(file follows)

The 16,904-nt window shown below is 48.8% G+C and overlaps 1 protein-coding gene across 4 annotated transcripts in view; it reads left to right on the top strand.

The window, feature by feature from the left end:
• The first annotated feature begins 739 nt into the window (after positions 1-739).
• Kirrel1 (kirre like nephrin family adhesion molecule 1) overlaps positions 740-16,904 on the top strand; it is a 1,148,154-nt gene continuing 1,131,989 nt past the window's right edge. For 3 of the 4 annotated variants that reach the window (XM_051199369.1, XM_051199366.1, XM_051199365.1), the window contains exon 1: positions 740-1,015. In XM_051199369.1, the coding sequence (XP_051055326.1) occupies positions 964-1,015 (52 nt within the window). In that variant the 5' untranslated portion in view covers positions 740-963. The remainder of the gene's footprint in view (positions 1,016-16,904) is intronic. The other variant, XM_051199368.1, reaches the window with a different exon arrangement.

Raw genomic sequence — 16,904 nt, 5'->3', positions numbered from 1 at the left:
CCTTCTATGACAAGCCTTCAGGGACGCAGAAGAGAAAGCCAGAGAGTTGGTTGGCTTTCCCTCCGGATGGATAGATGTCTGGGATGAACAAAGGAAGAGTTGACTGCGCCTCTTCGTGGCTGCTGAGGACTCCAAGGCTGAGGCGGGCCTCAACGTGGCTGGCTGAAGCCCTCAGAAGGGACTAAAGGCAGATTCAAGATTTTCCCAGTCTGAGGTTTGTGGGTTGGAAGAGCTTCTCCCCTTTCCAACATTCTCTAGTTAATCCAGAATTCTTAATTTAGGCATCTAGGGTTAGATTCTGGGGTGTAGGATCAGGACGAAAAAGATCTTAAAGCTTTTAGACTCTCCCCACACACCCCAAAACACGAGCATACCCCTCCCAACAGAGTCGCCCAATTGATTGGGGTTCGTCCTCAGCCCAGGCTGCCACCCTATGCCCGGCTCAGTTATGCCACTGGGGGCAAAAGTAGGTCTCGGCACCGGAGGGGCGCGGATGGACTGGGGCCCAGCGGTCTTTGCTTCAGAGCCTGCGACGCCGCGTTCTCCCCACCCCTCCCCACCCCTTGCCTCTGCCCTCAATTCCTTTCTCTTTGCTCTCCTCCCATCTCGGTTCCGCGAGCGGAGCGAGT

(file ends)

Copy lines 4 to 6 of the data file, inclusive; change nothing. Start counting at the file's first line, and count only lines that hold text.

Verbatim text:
• Kirrel1 (kirre like nephrin family adhesion molecule 1) overlaps positions 740-16,904 on the top strand; it is a 1,148,154-nt gene continuing 1,131,989 nt past the window's right edge. For 3 of the 4 annotated variants that reach the window (XM_051199369.1, XM_051199366.1, XM_051199365.1), the window contains exon 1: positions 740-1,015. In XM_051199369.1, the coding sequence (XP_051055326.1) occupies positions 964-1,015 (52 nt within the window). In that variant the 5' untranslated portion in view covers positions 740-963. The remainder of the gene's footprint in view (positions 1,016-16,904) is intronic. The other variant, XM_051199368.1, reaches the window with a different exon arrangement.

Raw genomic sequence — 16,904 nt, 5'->3', positions numbered from 1 at the left:
CCTTCTATGACAAGCCTTCAGGGACGCAGAAGAGAAAGCCAGAGAGTTGGTTGGCTTTCCCTCCGGATGGATAGATGTCTGGGATGAACAAAGGAAGAGTTGACTGCGCCTCTTCGTGGCTGCTGAGGACTCCAAGGCTGAGGCGGGCCTCAACGTGGCTGGCTGAAGCCCTCAGAAGGGACTAAAGGCAGATTCAAGATTTTCCCAGTCTGAGGTTTGTGGGTTGGAAGAGCTTCTCCCCTTTCCAACATTCTCTAGTTAATCCAGAATTCTTAATTTAGGCATCTAGGGTTAGATTCTGGGGTGTAGGATCAGGACGAAAAAGATCTTAAAGCTTTTAGACTCTCCCCACACACCCCAAAACACGAGCATACCCCTCCCAACAGAGTCGCCCAATTGATTGGGGTTCGTCCTCAGCCCAGGCTGCCACCCTATGCCCGGCTCAGTTATGCCACTGGGGGCAAAAGTAGGTCTCGGCACCGGAGGGGCGCGGATGGACTGGGGCCCAGCGGTCTTTGCTTCAGAGCCTGCGACGCCGCGTTCTCCCCACCCCTCCCCACCCCTTGCCTCTGCCCTCAATTCCTTTCTCTTTGCTCTCCTCCCATCTCGGTTCCGCGAGCGGAGCGAGT